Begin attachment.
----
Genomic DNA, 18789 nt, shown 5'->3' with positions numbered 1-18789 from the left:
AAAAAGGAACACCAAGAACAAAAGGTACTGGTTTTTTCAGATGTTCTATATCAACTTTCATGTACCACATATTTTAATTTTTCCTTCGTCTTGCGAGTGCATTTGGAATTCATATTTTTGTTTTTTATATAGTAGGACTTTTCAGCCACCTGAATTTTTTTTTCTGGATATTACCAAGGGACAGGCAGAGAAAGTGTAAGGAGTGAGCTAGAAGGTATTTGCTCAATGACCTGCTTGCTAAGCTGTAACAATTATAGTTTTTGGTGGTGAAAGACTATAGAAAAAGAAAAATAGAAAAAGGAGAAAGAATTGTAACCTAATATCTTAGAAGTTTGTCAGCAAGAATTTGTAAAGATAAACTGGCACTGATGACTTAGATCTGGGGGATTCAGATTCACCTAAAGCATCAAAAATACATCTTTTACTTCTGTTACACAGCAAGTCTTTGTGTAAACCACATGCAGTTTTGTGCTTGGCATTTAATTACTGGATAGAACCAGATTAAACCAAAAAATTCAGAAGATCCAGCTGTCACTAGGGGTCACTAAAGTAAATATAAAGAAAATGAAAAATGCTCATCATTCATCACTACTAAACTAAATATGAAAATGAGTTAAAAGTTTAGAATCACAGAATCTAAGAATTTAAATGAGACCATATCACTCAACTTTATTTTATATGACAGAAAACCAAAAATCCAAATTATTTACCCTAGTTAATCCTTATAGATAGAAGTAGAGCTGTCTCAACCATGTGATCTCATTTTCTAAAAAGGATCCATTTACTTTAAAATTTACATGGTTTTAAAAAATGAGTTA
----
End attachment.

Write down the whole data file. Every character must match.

Genomic DNA, 18789 nt, shown 5'->3' with positions numbered 1-18789 from the left:
AAAAAGGAACACCAAGAACAAAAGGTACTGGTTTTTTCAGATGTTCTATATCAACTTTCATGTACCACATATTTTAATTTTTCCTTCGTCTTGCGAGTGCATTTGGAATTCATATTTTTGTTTTTTATATAGTAGGACTTTTCAGCCACCTGAATTTTTTTTTCTGGATATTACCAAGGGACAGGCAGAGAAAGTGTAAGGAGTGAGCTAGAAGGTATTTGCTCAATGACCTGCTTGCTAAGCTGTAACAATTATAGTTTTTGGTGGTGAAAGACTATAGAAAAAGAAAAATAGAAAAAGGAGAAAGAATTGTAACCTAATATCTTAGAAGTTTGTCAGCAAGAATTTGTAAAGATAAACTGGCACTGATGACTTAGATCTGGGGGATTCAGATTCACCTAAAGCATCAAAAATACATCTTTTACTTCTGTTACACAGCAAGTCTTTGTGTAAACCACATGCAGTTTTGTGCTTGGCATTTAATTACTGGATAGAACCAGATTAAACCAAAAAATTCAGAAGATCCAGCTGTCACTAGGGGTCACTAAAGTAAATATAAAGAAAATGAAAAATGCTCATCATTCATCACTACTAAACTAAATATGAAAATGAGTTAAAAGTTTAGAATCACAGAATCTAAGAATTTAAATGAGACCATATCACTCAACTTTATTTTATATGACAGAAAACCAAAAATCCAAATTATTTACCCTAGTTAATCCTTATAGATAGAAGTAGAGCTGTCTCAACCATGTGATCTCATTTTCTAAAAAGGATCCATTTACTTTAAAATTTACATGGTTTTAAAAAATGAGTTA